After retiring from a job as a high school history teacher, Pease now spends his time collecting items for the Lebanon Historical Society.
“I’m looking at the Hanover Gazette, I started at 1915 today," said Pease, "I’m hoping to find a little about Orford during World War I because I’ve got almost nothing about that. And I think I’m going to. I’m only in June of 1915.”
York refers to the state library as the "corporate library" of New Hampshire.
"We collect materials that the legislators need in order to do their work," he says. "We also collect material that state agencies need."
And the state library uses its federal funding to pay for programs that are offered at local public libraries across New Hampshire, York says.
"The other thing we've done is to help form a consortium of now 205 of our 234 public libraries that share a collection of downloadable audiobooks and downloadable e-books."
York explains how the staff decides what to keep as space becomes limited.
“We can’t purchase everything, we can’t house everything, so we need to make some tough decisions sometimes," York admitted, "And one of the criteria is whether it’s relevant to New Hampshire. If that’s the case, then we would hold onto it.”
And while much of the collection will eventually be digitized, York says it's a balance. He bristles at the notion that libraries are simply "book museums."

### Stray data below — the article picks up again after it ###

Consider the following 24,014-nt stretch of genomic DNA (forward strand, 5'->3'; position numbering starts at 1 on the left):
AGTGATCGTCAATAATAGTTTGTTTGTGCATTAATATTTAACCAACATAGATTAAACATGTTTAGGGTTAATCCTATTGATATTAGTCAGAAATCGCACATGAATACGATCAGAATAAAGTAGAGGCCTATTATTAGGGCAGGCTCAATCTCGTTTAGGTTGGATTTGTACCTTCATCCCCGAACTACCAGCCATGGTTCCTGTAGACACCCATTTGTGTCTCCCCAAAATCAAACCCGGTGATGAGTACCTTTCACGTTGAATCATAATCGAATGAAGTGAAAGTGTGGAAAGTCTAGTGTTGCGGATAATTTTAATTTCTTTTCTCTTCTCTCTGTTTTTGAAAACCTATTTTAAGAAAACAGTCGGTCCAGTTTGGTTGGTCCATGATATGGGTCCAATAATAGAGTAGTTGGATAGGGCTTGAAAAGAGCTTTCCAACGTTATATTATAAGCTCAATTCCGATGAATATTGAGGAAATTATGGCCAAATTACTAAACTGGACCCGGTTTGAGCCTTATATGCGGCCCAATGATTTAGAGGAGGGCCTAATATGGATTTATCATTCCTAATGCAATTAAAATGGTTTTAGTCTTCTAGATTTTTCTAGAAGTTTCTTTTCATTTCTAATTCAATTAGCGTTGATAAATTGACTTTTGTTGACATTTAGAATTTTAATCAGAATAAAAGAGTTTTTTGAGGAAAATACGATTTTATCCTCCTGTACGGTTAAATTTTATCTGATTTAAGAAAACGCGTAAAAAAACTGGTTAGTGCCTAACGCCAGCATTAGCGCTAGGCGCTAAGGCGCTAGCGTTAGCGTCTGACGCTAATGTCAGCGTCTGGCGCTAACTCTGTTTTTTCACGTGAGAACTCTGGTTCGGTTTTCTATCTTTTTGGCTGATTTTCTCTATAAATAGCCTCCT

"Because there's a reason for us to keep these original things. We can digitize them. You can digitize everything, but it's like any other endeavor. The market forces drives that. There's lots of stuff in our collection that no one would want to digitize except us."
On the second floor, the library is home to the "map room." There are older maps hanging along each of the walls.
"These are all country maps. So we have a map from each of the 10 counties," York says. "And in addition to that, this is what's known as the Carrigan Map. It's the first official map of the state of New Hampshire. It was done in 1826. Mr. Carrigan was the secretary of state and he commissioned it."
And York shows off one of the library’s most prized possessions: the Hitchcock map.
"There are four of these in the state," York explained, as we stood in front of a towering, 20-foot-tall map of New Hampshire; it nearly reaches the ceiling.
"All of the relief that you see – the mountains, the valleys, and the lakes – are all carved, as it turns out, by students at Dartmouth College in 1877," York explained, "And obviously it’s one of our treasures.”
The staff is celebrating the library’s 300th birthday by posting 300 facts about the state library and New Hampshire history.
Take your own virtual tour of the State Library! Click and drag the 360 images to explore the lobby, Genealogy Room and Map Gallery.
The lobby of the State Library in Concord Spherical Image - RICOH THETA
The Genealogy Room of the New Hampshire State Library, formerly the home of the state Supreme Court. Spherical Image - RICOH THETA
The Map Gallery at the New Hampshire State Library. Spherical Image - RICOH THETA